Notes for 8/25 to 9/3
Notes for 8/25 to 9/3 PSB 2000
Popular in Intro to Brain and Behavior
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This 14 page Class Notes was uploaded by Kayla Dixon on Friday September 4, 2015. The Class Notes belongs to PSB 2000 at Florida State University taught by A. Spector in Fall 2015. Since its upload, it has received 197 views. For similar materials see Intro to Brain and Behavior in Psychlogy at Florida State University.
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Clutch. So clutch. Thank you sooo much Kayla!!! Thanks so much for your help! Needed it bad lol
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Date Created: 09/04/15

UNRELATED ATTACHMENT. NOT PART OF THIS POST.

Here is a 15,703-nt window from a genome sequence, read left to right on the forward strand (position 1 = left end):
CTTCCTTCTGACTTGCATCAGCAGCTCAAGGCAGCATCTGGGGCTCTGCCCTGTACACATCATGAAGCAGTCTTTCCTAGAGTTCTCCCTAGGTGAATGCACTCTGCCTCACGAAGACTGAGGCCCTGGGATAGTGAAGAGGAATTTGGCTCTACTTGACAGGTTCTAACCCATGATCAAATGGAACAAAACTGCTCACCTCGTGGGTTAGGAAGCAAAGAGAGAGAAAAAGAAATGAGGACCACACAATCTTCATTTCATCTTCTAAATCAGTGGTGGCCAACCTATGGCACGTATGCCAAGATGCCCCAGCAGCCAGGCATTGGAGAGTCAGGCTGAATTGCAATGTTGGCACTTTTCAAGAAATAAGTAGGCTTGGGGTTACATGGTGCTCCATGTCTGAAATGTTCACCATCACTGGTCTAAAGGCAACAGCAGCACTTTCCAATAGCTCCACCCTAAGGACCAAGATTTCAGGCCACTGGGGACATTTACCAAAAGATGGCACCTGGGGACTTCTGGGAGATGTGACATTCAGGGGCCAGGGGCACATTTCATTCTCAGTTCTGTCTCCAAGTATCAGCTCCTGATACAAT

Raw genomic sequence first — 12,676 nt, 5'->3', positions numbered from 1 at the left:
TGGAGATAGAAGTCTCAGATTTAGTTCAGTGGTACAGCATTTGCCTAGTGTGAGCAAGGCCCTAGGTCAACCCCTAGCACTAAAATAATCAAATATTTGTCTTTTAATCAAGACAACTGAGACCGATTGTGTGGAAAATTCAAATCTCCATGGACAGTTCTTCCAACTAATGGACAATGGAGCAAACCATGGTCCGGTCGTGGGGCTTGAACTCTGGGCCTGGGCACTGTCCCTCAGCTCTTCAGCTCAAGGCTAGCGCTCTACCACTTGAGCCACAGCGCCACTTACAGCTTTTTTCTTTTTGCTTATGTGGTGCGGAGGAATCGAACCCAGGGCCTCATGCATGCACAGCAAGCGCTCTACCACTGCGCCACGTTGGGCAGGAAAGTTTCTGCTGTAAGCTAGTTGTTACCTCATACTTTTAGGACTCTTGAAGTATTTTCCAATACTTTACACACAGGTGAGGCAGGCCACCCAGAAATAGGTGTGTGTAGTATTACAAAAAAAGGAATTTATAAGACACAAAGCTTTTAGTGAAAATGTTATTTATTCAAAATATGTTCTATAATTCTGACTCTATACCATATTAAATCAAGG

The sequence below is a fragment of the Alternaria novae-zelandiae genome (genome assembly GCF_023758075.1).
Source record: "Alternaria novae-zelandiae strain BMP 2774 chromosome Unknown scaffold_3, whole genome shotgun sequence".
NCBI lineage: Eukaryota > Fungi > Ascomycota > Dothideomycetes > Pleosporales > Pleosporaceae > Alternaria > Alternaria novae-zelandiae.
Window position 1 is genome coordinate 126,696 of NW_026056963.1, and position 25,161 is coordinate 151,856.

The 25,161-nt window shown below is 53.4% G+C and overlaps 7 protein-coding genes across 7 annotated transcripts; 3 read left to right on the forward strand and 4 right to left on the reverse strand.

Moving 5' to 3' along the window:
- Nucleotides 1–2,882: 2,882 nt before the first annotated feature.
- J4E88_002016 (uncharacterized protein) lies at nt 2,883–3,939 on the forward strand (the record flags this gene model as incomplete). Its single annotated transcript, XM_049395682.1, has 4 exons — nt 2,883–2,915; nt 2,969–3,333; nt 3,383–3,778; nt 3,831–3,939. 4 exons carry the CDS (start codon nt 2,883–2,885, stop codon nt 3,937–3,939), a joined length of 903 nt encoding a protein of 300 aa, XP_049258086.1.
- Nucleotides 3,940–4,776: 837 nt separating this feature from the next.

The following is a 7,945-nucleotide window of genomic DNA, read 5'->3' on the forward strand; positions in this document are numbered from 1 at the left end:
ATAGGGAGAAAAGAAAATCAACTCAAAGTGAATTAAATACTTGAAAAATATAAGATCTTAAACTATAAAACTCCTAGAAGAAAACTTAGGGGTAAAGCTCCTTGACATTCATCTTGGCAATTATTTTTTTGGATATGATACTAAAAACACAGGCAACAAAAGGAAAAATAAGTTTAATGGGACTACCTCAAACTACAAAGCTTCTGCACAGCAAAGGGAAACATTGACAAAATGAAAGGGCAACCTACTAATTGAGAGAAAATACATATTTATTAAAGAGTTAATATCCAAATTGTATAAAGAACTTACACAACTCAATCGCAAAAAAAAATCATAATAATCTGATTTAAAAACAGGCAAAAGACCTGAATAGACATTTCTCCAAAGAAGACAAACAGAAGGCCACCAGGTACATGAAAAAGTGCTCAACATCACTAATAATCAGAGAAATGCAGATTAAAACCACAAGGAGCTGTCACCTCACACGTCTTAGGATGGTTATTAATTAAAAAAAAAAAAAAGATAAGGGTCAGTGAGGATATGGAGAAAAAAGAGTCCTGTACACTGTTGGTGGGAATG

PSB 2000 Notes 8 2593 What is Biological Psychology 0 Fundamental Question quotWhy and how did the brain become consciousquot 3 Referred to as the mindbrain problem or mindcbody problem 0 Biological Psychology the study of the biological aspects of animal behavior v Synonyms biopsychology psychobiology physiological psychology and behaworal neuroscrence Also a point of view a belief that the evolution of brain systems has effected and continues to affect our thoughts and behaviors Biological Explanations of Behavior 0 Physiological how the brain interacts wother organs Ex Chemical reactions that produceinfluence hormones and their effect on the brain v Ex the process of electrical signals and routes by which the brain controls muscles 0 Ontogenetic Greek roots meaning quotoriginquot how a structure or behavior came to be 5 Includes in uence of genes interactions experiences nutrition etc Ex impulse control is a behavior that develops over time because the frontal lobes of the brain also develop over time o Evolutionary how evolution affects structures and behaviors includes vestigial structures gallbladder and behaviors goosebumps that serve no advantageous purpose to the species today 0 Functional talks about why a structurebehavior evolved the way it did Lx Many moths blend in with their environments as a means of camouflage a way to hide from predators 0 There39s a really good review and set of examples for each of these explanations on pg 6 of the book Also if you39re a Psych major and still unsure of what you want to do as a career there s a table of specializations related to biological psychology and descriptions as well as a few paragraphs talking about what you d have to do to get there on pg I Biology Review very basic refer to a biology textbook for more detailed informationi 0 Cells important Components Nucleus possesses DNA control center of cell Mitochondria quotpowerhouse of the cellquot Ribosomes produce proteins Endoplasmic Reticulum ER transport proteins 39 Golgi Apparatus not too important packages and modifies proteins quotCell Membranequot VERY IMPORTANT FOR UNDERSTANDING FUTURE MATERIAL Phospholipid bilayer made up of two layers of phosphates bonded wlipids o Semipermeable quotselectivequot lets small and uncharged particles to pass through freely Large particles and ions charged particles must go through proteins embedded in the membrane c They an as channels that speci c particles can use to get inout of the cell 0m xuu r s quot quot 75 11515323 hsiO rc d g a u moocogeon r i Qtywp q y PithC A l 83 ldAE LQW x 0 Genes a DNA contains genes that code for proteins Those proteins aifect structures and behavior 0 Ex A gene for brown eyes doesn39t directly cause brown eyes it codes for a protein that causes brown eyes 0 Ex A gene that causes aggressive behavior would code for proteins that affect the chemicals in your brain that would ultimately result in a greater tendency for aggressive behavior a Gene expressmn Cell specialization is caused by a cell expressing certain genes 0 Ex Eye cells express genes that make it easier to see like photosensitivity Can be affected by molecules in and around the cell 0 Ex Drugs or toxins can adversely affect the efficiency in which cells do their jobs by messing up or destroying the proteins that genes code for DNA Replication and Protein Synthesis 0 DNA replicates itself using RNA it unzips and RNA comes in there and copies each side 0 This process is called transcription The RNA then goes through ribosome which bring together the amino acids that make up the proteins needed 0 This process is called translation Proteins produced are often enzymes which catalyze reactions either breaking down or building other molecules 0 Enzymes will almost always end in ASE ex Lactase which breaks down lactose 3 Types of Genes Homozygous when both alleles are the same ex aa Heterozygous when both alleles are different ex Aa Dominant quot0verpowersquot recesstve alleles generally identified by capital letters 0 the gene for brown eyes is dominant but if someone was heterozygous Aa for the gene they would still have brown eyes rather than blue Recessive it takes two alleles in order to be expressed o in order for someone to have blue eyes they would have to be homozygous recessive on Autosomal most genes height eye color curlystraight hair etc Sexlinked linked to the sex chromosomes color blindness Most sexlinked genes are attached to the Ychromosome therefore they are mostly expressed by men 3 Variation Mutation when something goes wrong in transcription or translation causing a change in the protein that is produced 0 They39re not always bad In act evolution depends on advantageous mutations to occur in order to create a gene pool that has the best chance of survrvmg 0 Most of the time they are neutral or have no noticeable affect at all However when they do have an adverse effect it can be anything from minor to fatal Recombination during cell division chromosome can sometimes become tangled and quotswitchquot parts with another corresponding chromosome 0 This can cause expression ol genes not found in either parent also helps evolution 0 Nature vs Nurturequot i this is the argument about whether genes or the environment allect behaviors and such v Honestly it39s a stupid argument because any scientist will tell you that everything is a combination of heretics and environment but in a lot ol cases genetics does have more of an effect than the environment when It comes to Social Psychology but we39re not talking about that here s All you really have to know is that both are important and both significantly alfects the other Oh and that a good way to test is a trait is to study identical twins ideally separated at birth but we can39t ethically do that 50 Adopted siblings are a good way to test for the effects the environment has on behavror The Cells of the Nervogs System 0 Neurons receive and send signals from other neurons produce behaviorcommunication can transmit information long distances quickly Structure see the diagram Dendrites branches found around the soma 0 Receive information and signals neurotransmitters actually but we39ll get to those later from other neurons 0 Dendrite Spines little knobs found on dendrites if they increase surface area increasing the amount of information they can 39 Soma body of the cell c Responsible for protein synthesis metabolic functions general maintenance ol the cell 0 Determines of a signal will continue to the next neuron Axon conducts the electrical signals down to the axon terminal 0 39THERE IS ONLY ONE AXON PER NEURON Presynaptic Axon Terminals where the axon branches and sends neurotransmitters across the synapse to the next neuron 0 Forms little buttons that almost touches the dendrites of the next neuron n The gap between the two neurons are called the synapse Neurotransmitters are stored released and reabsorbed here o The output of the neuron Canon macl n stuctfl t Glia Greek root for glue Structural and functional support they can transmit information but DO NOT do so over long distances there are 1050 times more glia cells than neurons 0 Types of Glia Astrocytes star shaped some have endfeet that touch soma dendrites or capillaries Regulates extracellular ion concentrations 0 Helps control blood New to areas of the brain 0 Provides glucose to neurons 0 Absorbs some neurotransmitters at the synapse 0 Found in the CENTRAL NERVOUS SYSTEM 39 Oligodendrocytes produces myelin sheaths around axons in the CENTRAL NERVOUS SYSTEM39 0 Myelin insulates axons makes signals travel faster down the axon 0 Breaks in insulation are called nodes of erwer 0 Can produce rtlyelln sheaths for multiple axons at the same time 0 Schwann Cells wraps myelin around one segment oi a single axon 0 Found in the PERIPHERAL NERVOUS SYSTEM 39 Radial Giial Cells helps to guide migrating neurons during Central Nervous System deveIOpment Later develops into neuronsglia Microgtia small phagocytic cells 0 Response to injury disease etc 0 Can divide and eat waste material toxins o BloodBrain Barrier o Keeps most large and charged particles inside the bloodstream and out oi the brain i Protects brain irom harmiul chemicals Special channels allow certain molecules through and into the brain Sounds familiar doesn39t it o ahem39 cell membrane protein channeislli n ilcimwenmculm oraans have weakabsent barriers 0 This allows the brain to monitor what chemicals are currently in the bloodstream ex adrenaline 393 Ex Glucose is vital to the brain The bloodbrain barrier allows glucose to enter the brain Action Potential Side note here this is probably the most important and complicated thing you re going to learn in this course because everything you learn after this will just build on it This is super important and I really don39t want to miss anything but it you have any questions you can email me at lid15cmyisuedu and I39ll try to answer your question to the best oi my ability Also l39m totally up for tutoring it you need it We can meet up somewhere or I can Skype with you whichever works Since you were awesome and bought these notes tutoring will be absolutely tree Important Things You39ll Need to Understand o Diffusion the tendency of particles to move from high concentrations to low concentrations 9 Ex when you spray perfume or air ireshener and the smell slowly spreads throughout the room lMPORTANT This is speci c to each kind of particle Potassium Kat molecules aren39t going to care how many Sodium Na molecules there are in a speci c area They only care how many Potassium molecules there are I know i probably said that in a weird way but here39s a diagram O O i o P v ld we39ll i a 39 e 0 o i 0 o i 9 Cal 393v o VOLtyw o Semipermeable Membranes let s some particles through doesn t let others pass depending on their physical properties Cell membranes You can review that whole thing earlier in the notes ii you need to 0 ions electrically charged atoms or molecules Cations positively charged Nai K lust think CATS are absolutely POSlTlVELY the cutest animals r Anions negatively charged Cil Antagonists are just so NEGATIVE Electric Reactions like charges repel opposite charges attract Distribution of ions Across a Membrane Depends on The permeability of the membrane to the ions a It a certain membrane only has channels that let NA through K won t be able to enter no matter how concentrated it is Electrical gradient 0 Even if there are channels for both New and Kr the membrane will be semipermeable That is while both molecules are iree to pass through the membrane both molecules are positively charged so they will repel each other Concentration gradient 39 Pretty much just normal distribution ii there a whole bunch of K molecules and not over there they re going to want to get over there until equilibrium is reached t x Imagine there are a few female cats in a room and a whole bunch of male cats that obviously want to get it lhey can get in through a tiny door so one by one they slowly make their way inside wanting to meet some foxy felines However once too many males get inside a couple of the female cats get overwhelmed and want to leave Resting State A neuron in resting state is just a normal neuron no stimuli has caused it to do anything yet In resting state the membrane potential of a certain neuron is about 70mV inside compared to the outside lhat means that the inside of the neuron is more negative than the outside making the relative charge of the outside positive at art n Again i know that39s weird but here s another diagram to clear things up I a I O O 39l O Na 0 39 A O 39 39 Team it iquot r xHivlill i igW 0 9 o a b ii u lill lgtCt 3quot me lii dik mails wavelet Witwatew C o in K39 o a o 4 Since there is such a strong concentration of Nai on the outside and the inside is relatively negative the Na really wants to get into the cell n it leaks in slowly depolarizing the insrde oi the neuron Depolarizing is just equaling out the charge because the Na brings its positive charge with it n Because there is a large concentration gradient of K on the inside of the cell along with the inside becoming more and more positive the K i molecules slowly leak out ihis balances out the incoming Mai and counteracts depolarization it this continued eventually there would be a ton of Mao insude the neuron and a bunch of K outside oi the cell The Na K Pump helps bring those K back in and pump those Nai back out where they belong I ihis also helps keep proper electrical and concentration gradients HT L 39I ls at DECK Inc If26 anOQD quotf O N enler becctutye ant CCJ cixcuwi lj39cl Kl Y Cicllcnl Ion Channels 0 O a 9 p 0 s O 0 t O 0 Here s a diagram for our visual learners p 9 O 0 A t 39i l 1 NJ 1 C313 QC Ctquot C7C O ogjqumt t r CLLL TL k t QTQL j V dgg v 0 la 39 quot IL L Cv 5 c I 39 r o O o 4Nl ilm l 1 M1 Comb 4 CLUiflCct I lmKing r Ml bc Cctunyc CA a l39licllrquot If Resting Channels passive unaffected by voltage Pretty much always open but still selective to certain kinds of molecules Voltage39Gatcd Channels openclose depending on membrane potential It takes a certain amount of charge positive or negative depending on the channel in order to open or close the channel LigandGated Channels openclose depending on a specific molecule binding to a receptor protein on the 1quot channel C n Important in chemical transmission across the synapse ll you re familiar with enzymes and the way they work they39re kind of like that PhosphorylationGated Channels openclose depending on a phosphate group binding to the intracellular part of an ion channel Important in some metabotropic effects It39ll make more sense later I promise Other there are tons ol others probably but those aren39t going to be discussed in the course Action Potential A brief reversal of polarity at a small portion of the axon Beings at axon lnilorrk when there39s enough stimulus n Travels down the axon through a process of VoltageGated Nat and Ki channels opening and closing Allor None rule the strength at the action potential is consistent as it travels down the axon and does not decay over space or time The neuron has to reach the threshold potential in order for a signal to tire t l 39 l There is no such thing as a neuron quothalf tiring It either happens or it doesn39t hm LLlM ll 0 Generation of Action Potential i a 3 4 There39s more but let39s just see what that looks like 6 pew 9 Axon is at the resting potential Graded depolarizing potential happens because of a stimulation it39s called graded because the strength of the stimulus affects how much it depolarizes that part of the neuron Depolarization causes voltagegated Na channels to start to open NEH start to come into the cell but K starts to leave because of the electrical gradient and to resrst depolarization Once the threshold potential is reached the flow if Nat into the cell overpowers the K o leaving and causes the voltagegated Na channels to open quickly Nat rushes into the axon making it positive SCdCED e l Due to the depolarization voltagegates K i channels also start to open They39re much slower than the voltagegated Na channels At the peak of the action potential the voltagegates Nar channels CLOSE and inactivate Na stops entering the cell but M is still leaving Repolarization starts to occur Right after the Na channels close the K channels are fully open so the ilt is still freely leaving the cell As the membrane potential gets closer to resting potential the Kr channels start to close but not completely the K4 channels still aren39t closed when the resting potential is reached This means that Ki is still leaving making the potential become even more negative This is called hyperpnlnrratinn 10 The K channels completely close and the Na K pump helps the potential return to the resting state v clmctl re ne pd h iC 39 I I llfj ltTlWifed Refractory Periods right after an action potential the membrane resists a second action potential 0 Absolute Refractory Period n Starts when the first action potential starts ends when the Na channels completely closed and inactivated n Cannot produces a 2quot action potential no matter how much stimulus is because one is already happening 0 Relative Relractory Period 39 K is still leaving the cell and hyperpolarizing it making it harder to reach the threshold potential in order to Start another action potential but a strong enough stimulus CAN cause a second one Propagation of the Action Potential 0 this is basically a fancy way of saying the action potential travels from the axon hillock down to the axon terminal l his happens because when all of that Na rushes in it diffuses down the axon and causes that part of the axon to depolarize enough to hit the threshold potential and cause an action potential o e o a 39 39 L 39 L gtCv oo lt 6 00 L 0 o 0 fl is 0 t1 O or o g Ochoa p potch Myelinated Axons o Myelinated axons use the spreading of the depolarization to increase the velocity of the action potential by making the reactions jump to the nodes of Ranvier the small gaps between myelin sheaths This happens because myelin covers the surface of the axon so the only places where there are voltage gated channels embedded in the membrane are the only places the surface of the membrane are accessible This is called saltatory conduction w a3 r fa Qckw 39 The Effect of Myellnated Axons the speed at which the action potential happens 0 Small Unmyelinated Axons about 22 mph 0 Small Myelinated Axon about 22 mph 0 large Myelinated Fiber about 220 mph 0 The larger the diameter the more surface the membrane has so the reaction goes faster Diseases Drugs 8 Toxins that Affect Action Potential 0 Multiple Sclerosis a Demyelinates axons which disrupts or even prevents the conduction of an action potential 0 local anesthetics novacalne xylocaine l Bioclr voltagegated Na channels prevent them from ever opening 0 General anesthetics chloroform r Open voltagegated K channels so it s harder for the cell to depolarize enough to reach the threshold potential when Na enters the cell 0 Tetrodotoxin VERY potent found in liver of Pacific puffer fish c Blocks voltage gated Na channels so well that it39s deadly This is where my professor talked about going to lapan and partying a little bit it was awesome Chemical Signals in the Body 0 Neuronal Signaling VERY IMPORTANT 0 Neurotransmitters are released which is how communication between cells happens Endocrine Signaling also important 0 Hormones are released unto the bloodstream they travel until the reach a cell with a specific receptor cell lor that hormone o Paracrine Signaling might talk about it a little bit but It39s not vital to the course 3 Releases signaling molecules in surrounding area contacting several cells with specific receptors 0 Contact Signaling probably won39t talk about n Signaling molecule directly interacts with receptor protein on adjacent cell Synapse o the area between the axon terminal and another neuron muscle or gland 0 Electrical Synapses don39t even worry about it we won39t talk about them but they39re a thing so 0 Chemical Synapses Chemical Synapse o lnside the axon terminal there are vesicles that contain neurotransmitter 0 Imagine little water balloons that carry little particles 0 The postsynaptic membrane whatever the neuron is signaling to contains receptor proteins specifically for neurotransmitters 0 Here39s what happens t utb nk If 39 e UCll l liimid U LAz39T L ti 1 0 C 3 Ache ngttuimnHttquot y Wafkb wdeccd C ffhft ots alOt 3 n PClufogc moat s quot l m ruclb u o robot 39 rumblmmmltu 3 vl Maggi to mumCC 1quot o rt 7chptnIUL A 89 L ui39Cv llctl39Bl r fljosli m Lt i c ta Nb or ch tcubmitltib rah Ce L Ctb Lakwt IWQ OC Effects of Neurotransmitters on Postsynaptic Membrane o lonotropic gt A neurotransmitter binds with a receptor on a protein channel that directly openscloses a ligandgated channel remember those 0 Metabotropic A neurotransmitter binds with a receptor that39s connected to a Gprotein which activates a second round ol reactions within the cell i These generally continue signals to other neurons but we39ll get to that lonotropic vs Metabotropic o lonotropic last shortlived Important for rapid behavuors and sensation ex Vismn and sound I Metabotropic w slow long w Controls strength of synaptic connections Important for learning and memory Metabotroglc Neurotransmitter binds with receptor connected w a Gprotein Gprotein is activated Gprotein activates membranebound adenylate cyclase ATP is converted into cAMP CAMP activates cyclicnucleotidegated ion channels Those channels activate protein kinases i These are enzymes that openclose ion channels allect certain intracellular reactions and affect gene expression the creation of proteins that express genes P P PP N ALMA L3 UOU U1 Cu Lohmz 7 my life uiincJ 01 mt dmrfLL t 1L0 mm ON 30le Hit llC L 39C anmeq he mom 0 am about hormones ivcod ax mmirommiiqu OUi Ho PFCQQSD b Ctth St39 lC39LQf flail Graded Postsynagtic Potentials o Excitatory Postsynaptic Potential EPSP 3 Graded depolarization in the postsynaptic cell caused by Nat entering Na enters because a certain neurotransmitter binds with their receptor sites on the postsynaptic membrane 0 Stronger depolarization stronger stimulus stimulus causes action potentials o Inhibitory Postsynaptic Potential iPSP Graded hyperpolarization caused by K leaving the cell or Cl entering Caused by neurotransmitters binding to receptor cites 0 Stronger hyperpolarization means that more stimulus is needed to reach the threshold potential making action potentials harder to achieve quot ESPSS and IPSPS DECAY OVER SPACE AND TIME39 They have to travel from the initial point of origin to the axon hillock where action potentials are triggered EPSPs and lPSPs 0 Spatial Summation SPACE o E9595 and IPSPs delivered at different locations oi the cell at the same time add onto one another 0 Temporal Summation TIME o EPSPs and iPSPs delivered one after another generally at the same point can add together because the initial stimuli hasn t quite died out yet ian 0 Lame a n X at UN V 39 thtbi39oiel l y i 15 Tm Up 0 amour acn 7 Mis t A 3311151 m3 f if bfan blitz iWVV t b x o wahoi C W190ich d igic39fni39 t W m 0i N bone 39L i nu Tlvrsiicici msiw Neurotransmitters Acetylcholine 1 Responsible for brainmuscle communication 0 Monoamines a Histamine Catechoiamlnes Dopamine Norepinephrine Epinephrine r Seratonin Amino Acids GABA glycine glutamate o Peptides Endorphins Neuropeptide Y substance P many others 0 ATP and Adenosine Nitric Oxide 0 Others probably let39s be real the brain is SO COMPLICMED and research had barely scratched the surface